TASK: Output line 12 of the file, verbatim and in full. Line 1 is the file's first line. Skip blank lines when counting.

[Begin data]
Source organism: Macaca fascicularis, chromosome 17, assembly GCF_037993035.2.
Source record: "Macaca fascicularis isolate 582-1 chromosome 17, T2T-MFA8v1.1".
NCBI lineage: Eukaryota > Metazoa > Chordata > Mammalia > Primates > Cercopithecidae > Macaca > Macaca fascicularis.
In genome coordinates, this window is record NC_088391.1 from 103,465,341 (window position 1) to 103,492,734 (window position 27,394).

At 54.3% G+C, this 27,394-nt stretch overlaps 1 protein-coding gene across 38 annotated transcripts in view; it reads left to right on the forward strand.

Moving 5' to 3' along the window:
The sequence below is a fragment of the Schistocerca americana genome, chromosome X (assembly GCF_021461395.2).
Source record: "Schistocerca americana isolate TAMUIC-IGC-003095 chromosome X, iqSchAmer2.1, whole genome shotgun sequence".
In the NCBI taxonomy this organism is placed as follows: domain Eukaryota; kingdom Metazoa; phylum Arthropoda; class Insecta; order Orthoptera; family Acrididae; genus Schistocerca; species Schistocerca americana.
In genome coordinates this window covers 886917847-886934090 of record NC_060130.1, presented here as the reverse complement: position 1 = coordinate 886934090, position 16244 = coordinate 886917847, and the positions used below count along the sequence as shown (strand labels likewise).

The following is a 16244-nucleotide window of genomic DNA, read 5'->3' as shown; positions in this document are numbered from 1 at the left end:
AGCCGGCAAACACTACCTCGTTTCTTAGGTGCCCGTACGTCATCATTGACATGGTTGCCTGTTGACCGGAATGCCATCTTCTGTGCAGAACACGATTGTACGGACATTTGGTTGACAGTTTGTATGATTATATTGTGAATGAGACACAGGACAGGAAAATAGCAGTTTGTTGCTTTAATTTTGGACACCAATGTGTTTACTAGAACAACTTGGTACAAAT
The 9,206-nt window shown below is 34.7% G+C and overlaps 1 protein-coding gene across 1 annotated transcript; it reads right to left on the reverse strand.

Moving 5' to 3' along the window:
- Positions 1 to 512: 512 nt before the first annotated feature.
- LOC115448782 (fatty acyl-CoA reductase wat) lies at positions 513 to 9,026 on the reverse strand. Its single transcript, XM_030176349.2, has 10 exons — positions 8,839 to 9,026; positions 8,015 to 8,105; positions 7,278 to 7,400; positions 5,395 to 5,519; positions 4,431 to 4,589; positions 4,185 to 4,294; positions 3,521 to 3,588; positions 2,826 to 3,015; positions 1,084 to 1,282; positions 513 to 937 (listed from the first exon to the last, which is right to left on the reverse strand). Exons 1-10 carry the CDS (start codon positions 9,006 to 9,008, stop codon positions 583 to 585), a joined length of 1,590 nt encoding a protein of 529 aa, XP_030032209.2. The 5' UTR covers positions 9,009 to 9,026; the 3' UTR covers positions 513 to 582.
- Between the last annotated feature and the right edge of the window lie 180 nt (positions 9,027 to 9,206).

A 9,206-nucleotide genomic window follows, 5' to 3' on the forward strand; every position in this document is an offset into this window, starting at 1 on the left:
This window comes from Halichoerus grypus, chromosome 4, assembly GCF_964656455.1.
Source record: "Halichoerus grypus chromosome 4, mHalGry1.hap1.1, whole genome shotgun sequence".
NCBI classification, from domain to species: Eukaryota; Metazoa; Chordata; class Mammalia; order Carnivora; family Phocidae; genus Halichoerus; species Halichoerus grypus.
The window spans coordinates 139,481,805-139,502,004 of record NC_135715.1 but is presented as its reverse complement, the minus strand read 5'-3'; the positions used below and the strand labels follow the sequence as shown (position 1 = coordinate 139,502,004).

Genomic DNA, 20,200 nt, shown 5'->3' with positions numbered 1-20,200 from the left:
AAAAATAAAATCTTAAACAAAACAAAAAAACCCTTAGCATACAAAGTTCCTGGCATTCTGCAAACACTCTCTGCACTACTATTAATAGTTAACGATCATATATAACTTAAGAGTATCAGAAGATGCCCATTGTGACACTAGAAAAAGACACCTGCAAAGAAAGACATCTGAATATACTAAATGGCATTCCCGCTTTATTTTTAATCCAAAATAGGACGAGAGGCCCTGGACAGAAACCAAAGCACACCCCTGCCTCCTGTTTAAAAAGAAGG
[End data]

AGCCGGCAAACACTACCTCGTTTCTTAGGTGCCCGTACGTCATCATTGACATGGTTGCCTGTTGACCGGAATGCCATCTTCTGTGCAGAACACGATTGTACGGACATTTGGTTGACAGTTTGTATGATTATATTGTGAATGAGACACAGGACAGGAAAATAGCAGTTTGTTGCTTTAATTTTGGACACCAATGTGTTTACTAGAACAACTTGGTACAAAT